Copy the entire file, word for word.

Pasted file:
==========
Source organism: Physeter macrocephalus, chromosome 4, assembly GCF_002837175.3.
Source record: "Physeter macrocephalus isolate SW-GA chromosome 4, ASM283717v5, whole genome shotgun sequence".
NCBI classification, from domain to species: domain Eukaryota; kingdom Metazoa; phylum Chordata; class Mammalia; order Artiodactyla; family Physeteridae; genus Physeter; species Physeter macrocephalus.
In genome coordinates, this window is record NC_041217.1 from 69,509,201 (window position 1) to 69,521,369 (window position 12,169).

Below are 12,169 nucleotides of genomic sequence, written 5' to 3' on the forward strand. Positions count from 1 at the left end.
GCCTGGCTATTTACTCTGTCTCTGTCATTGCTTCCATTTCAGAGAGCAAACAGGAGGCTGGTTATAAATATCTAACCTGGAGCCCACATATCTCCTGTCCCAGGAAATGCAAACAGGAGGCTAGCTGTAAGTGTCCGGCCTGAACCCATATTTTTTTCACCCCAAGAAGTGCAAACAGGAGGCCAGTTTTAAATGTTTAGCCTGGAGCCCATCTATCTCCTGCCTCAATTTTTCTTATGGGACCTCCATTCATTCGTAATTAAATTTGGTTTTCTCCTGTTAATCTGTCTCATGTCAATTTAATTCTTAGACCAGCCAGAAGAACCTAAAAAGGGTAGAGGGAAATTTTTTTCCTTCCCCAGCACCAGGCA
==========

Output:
Source organism: Physeter macrocephalus, chromosome 4, assembly GCF_002837175.3.
Source record: "Physeter macrocephalus isolate SW-GA chromosome 4, ASM283717v5, whole genome shotgun sequence".
NCBI classification, from domain to species: domain Eukaryota; kingdom Metazoa; phylum Chordata; class Mammalia; order Artiodactyla; family Physeteridae; genus Physeter; species Physeter macrocephalus.
In genome coordinates, this window is record NC_041217.1 from 69,509,201 (window position 1) to 69,521,369 (window position 12,169).

Below are 12,169 nucleotides of genomic sequence, written 5' to 3' on the forward strand. Positions count from 1 at the left end.
GCCTGGCTATTTACTCTGTCTCTGTCATTGCTTCCATTTCAGAGAGCAAACAGGAGGCTGGTTATAAATATCTAACCTGGAGCCCACATATCTCCTGTCCCAGGAAATGCAAACAGGAGGCTAGCTGTAAGTGTCCGGCCTGAACCCATATTTTTTTCACCCCAAGAAGTGCAAACAGGAGGCCAGTTTTAAATGTTTAGCCTGGAGCCCATCTATCTCCTGCCTCAATTTTTCTTATGGGACCTCCATTCATTCGTAATTAAATTTGGTTTTCTCCTGTTAATCTGTCTCATGTCAATTTAATTCTTAGACCAGCCAGAAGAACCTAAAAAGGGTAGAGGGAAATTTTTTTCCTTCCCCAGCACCAGGCA